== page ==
May 27, 2016, ©. Leeham Co: In last week’s Corner, I started to describe how the aircraft Transponder grew out of the military IFF and how it gradually became a very important part of current Air Traffic Management (ATM).
We will now dwell deeper on the most capable transponder type, the mode S type. We will describe how this is available in versions which give Air Traffic Controllers (ATC) info on what the airliner is doing and how it’s further developed from an aid for air navigation to be the kingpin for all future air navigation.
Figure 1 shows a classical transponder how most General Aviation and Commuter aircraft pilots know them, a narrow panel in the avionics stack. In airliners they are more integrated into the overall cockpit concept but their functionality is the same.
How the transponder developed to be the primary tool for safe air traffic is a bit involved, but we will take it in steps.
Mode S transponders
In last week’s article, we described how transponders responded when a Secondary Surveillance Radar (SSR) swept over the aircraft and sent interrogation pulses. The advantage was that the Transponder’s response back to the SSR was stronger than a normal Radar return and it contained the aircraft’s Squawk number for type A transponders (the four-digit code the ATC asked you to respond with) and the altitude in 100ft increments in addition for mode C transponders.
A more capable transponder is the mode S type. It can, in addition to the four-digit Squawk code, respond to a unique 24-bit aircraft address, thereby eliminating the problem of Squawk code shortages for congested areas. Mode S also has several additional capabilities depending on model.
Figure 2 is an edited picture that I have taken from a Rockwell Collins presentation. It gives a good overview of different Transponder types and what they can do. We will now explain the capabilities of each model and what it’s good for.
In an Elementary Mode S transponder (boxes one+two), it adds the flight’s call sign and the interrogating SSR’s ID (Surveillance ID) to the response. This makes sure the ground station knows the response is to his interrogation.
Eurocontrol (controlling Europe’s airspace) has demanded that all aircraft over 5700kg carry an Enhanced Mode S transponder. This adds the FMS selected altitude, Mach, Heading and much more information to the response (boxes one+two+three). With this, the European Air Traffic Controllers (and their systems) can read the aircraft’s keyed in altitude, its speed, heading etc. This enables a much safer and more optimal control of the air traffic.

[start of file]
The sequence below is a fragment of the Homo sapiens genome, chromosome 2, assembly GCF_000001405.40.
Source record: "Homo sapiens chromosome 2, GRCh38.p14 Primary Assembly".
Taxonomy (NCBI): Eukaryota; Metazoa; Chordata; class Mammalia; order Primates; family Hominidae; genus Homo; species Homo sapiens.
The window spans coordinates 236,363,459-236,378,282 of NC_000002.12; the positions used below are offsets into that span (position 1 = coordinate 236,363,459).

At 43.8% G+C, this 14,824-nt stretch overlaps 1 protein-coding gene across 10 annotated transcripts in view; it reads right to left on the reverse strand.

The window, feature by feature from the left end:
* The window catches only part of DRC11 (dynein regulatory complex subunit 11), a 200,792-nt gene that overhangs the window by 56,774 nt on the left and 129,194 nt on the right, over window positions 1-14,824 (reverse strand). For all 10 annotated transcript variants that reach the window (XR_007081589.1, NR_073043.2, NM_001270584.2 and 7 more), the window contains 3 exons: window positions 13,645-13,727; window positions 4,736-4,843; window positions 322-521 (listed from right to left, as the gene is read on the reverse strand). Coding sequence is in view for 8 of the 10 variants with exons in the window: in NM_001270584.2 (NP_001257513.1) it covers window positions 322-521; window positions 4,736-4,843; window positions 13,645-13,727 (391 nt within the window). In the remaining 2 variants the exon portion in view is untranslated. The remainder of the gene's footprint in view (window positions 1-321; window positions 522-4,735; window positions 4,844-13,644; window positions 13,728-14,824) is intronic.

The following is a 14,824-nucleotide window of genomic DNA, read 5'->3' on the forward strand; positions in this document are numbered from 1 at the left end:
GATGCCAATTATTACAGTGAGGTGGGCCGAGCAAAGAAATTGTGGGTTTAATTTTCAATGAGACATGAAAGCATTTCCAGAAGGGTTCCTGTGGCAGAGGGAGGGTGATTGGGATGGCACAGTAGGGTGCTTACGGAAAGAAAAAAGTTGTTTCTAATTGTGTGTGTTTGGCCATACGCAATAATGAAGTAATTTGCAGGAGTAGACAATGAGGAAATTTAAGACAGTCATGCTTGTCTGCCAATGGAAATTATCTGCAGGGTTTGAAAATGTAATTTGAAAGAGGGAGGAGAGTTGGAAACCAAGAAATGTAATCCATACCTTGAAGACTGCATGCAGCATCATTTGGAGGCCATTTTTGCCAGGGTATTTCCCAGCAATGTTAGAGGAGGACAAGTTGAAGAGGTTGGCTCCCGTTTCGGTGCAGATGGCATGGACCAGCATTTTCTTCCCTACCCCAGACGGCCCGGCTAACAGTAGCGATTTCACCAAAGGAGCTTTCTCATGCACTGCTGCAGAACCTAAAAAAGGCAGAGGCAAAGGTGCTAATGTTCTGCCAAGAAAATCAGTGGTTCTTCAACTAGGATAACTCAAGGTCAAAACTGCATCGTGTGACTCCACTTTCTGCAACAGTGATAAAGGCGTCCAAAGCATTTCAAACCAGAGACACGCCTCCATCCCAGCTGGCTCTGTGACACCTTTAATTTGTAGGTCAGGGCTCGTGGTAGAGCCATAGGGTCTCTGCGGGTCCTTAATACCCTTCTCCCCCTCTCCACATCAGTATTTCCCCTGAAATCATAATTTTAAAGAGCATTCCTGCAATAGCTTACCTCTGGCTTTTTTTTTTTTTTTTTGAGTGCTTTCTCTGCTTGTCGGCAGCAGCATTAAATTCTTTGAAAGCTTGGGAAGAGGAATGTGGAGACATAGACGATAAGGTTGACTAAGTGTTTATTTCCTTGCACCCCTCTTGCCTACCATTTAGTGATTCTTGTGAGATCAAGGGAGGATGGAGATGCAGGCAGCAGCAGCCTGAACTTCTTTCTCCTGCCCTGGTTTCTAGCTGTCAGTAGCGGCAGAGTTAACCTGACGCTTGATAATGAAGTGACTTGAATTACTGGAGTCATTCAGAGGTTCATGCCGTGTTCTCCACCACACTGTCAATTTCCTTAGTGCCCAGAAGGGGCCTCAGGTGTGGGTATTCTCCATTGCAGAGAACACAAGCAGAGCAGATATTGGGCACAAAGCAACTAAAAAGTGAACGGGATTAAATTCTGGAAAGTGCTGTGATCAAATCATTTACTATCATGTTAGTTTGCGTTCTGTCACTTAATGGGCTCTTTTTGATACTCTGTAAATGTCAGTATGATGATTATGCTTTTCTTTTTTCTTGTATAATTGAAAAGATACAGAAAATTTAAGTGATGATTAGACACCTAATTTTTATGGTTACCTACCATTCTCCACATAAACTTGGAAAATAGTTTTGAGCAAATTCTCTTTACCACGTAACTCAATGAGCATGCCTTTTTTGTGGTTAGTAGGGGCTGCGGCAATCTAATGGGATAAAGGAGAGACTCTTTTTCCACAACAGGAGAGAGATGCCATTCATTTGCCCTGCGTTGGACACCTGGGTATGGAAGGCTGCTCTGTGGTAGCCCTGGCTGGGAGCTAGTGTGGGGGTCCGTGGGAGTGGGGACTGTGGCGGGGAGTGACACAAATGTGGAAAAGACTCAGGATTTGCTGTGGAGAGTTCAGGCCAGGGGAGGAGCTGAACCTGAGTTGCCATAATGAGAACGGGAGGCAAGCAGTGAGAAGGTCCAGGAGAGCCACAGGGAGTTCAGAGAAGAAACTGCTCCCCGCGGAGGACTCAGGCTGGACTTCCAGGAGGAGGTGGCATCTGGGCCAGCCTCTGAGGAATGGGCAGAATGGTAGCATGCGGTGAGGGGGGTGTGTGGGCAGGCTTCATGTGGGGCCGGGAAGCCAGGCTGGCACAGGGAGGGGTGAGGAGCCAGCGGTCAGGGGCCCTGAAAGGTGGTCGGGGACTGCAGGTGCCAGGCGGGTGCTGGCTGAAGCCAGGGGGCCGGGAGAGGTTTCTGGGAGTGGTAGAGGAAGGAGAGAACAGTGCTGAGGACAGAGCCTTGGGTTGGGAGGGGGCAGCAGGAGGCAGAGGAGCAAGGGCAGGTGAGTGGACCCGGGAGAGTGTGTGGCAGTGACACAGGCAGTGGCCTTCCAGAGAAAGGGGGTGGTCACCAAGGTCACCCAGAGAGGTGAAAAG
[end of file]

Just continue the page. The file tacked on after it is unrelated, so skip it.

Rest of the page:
The Mode C and S transponders also respond to other aircraft which are equipped with Traffic Collision Avoidance Systems (TCAS). These aircraft continuously interrogate their direct environment for other transponder-equipped aircraft. Based on overall direction and range to the responding aircraft and how this changes over time, the TCAS computer can determine if there is a collision risk or not. If there is, the TCAS warns for a collision risk (TCAS I, for light aircraft) and advises action (TCAS II, for airliners).
From transponder to position beacon
The really important step in the chain is the ADS-B step. ADS-B-capable transponders are gradually being introduced for all aircraft flying in controlled airspace in the US and Europe, with latest date 1 Jan 2020 in US and 1 June 2020 in Europe. The transponder now goes from a responder to interrogations to a continuously sending beacon (ADS-B out), broadcasting its 3D position and velocity (and a lot of other information) to anyone who will listen (Extended Squitter means extended burst capability to send out such info). The aircraft’s 3D position and velocity is taken from an augmented GPS receiver in the aircraft.
Everything change with ADS-B
Once every aircraft is flying around and sending its complete info package to everyone else, whether on ground or air, the whole air traffic surveillance situation changes. It’s now possible for every receiver on ground and in the air to follow and predict the future position of every aircraft within its reception capability.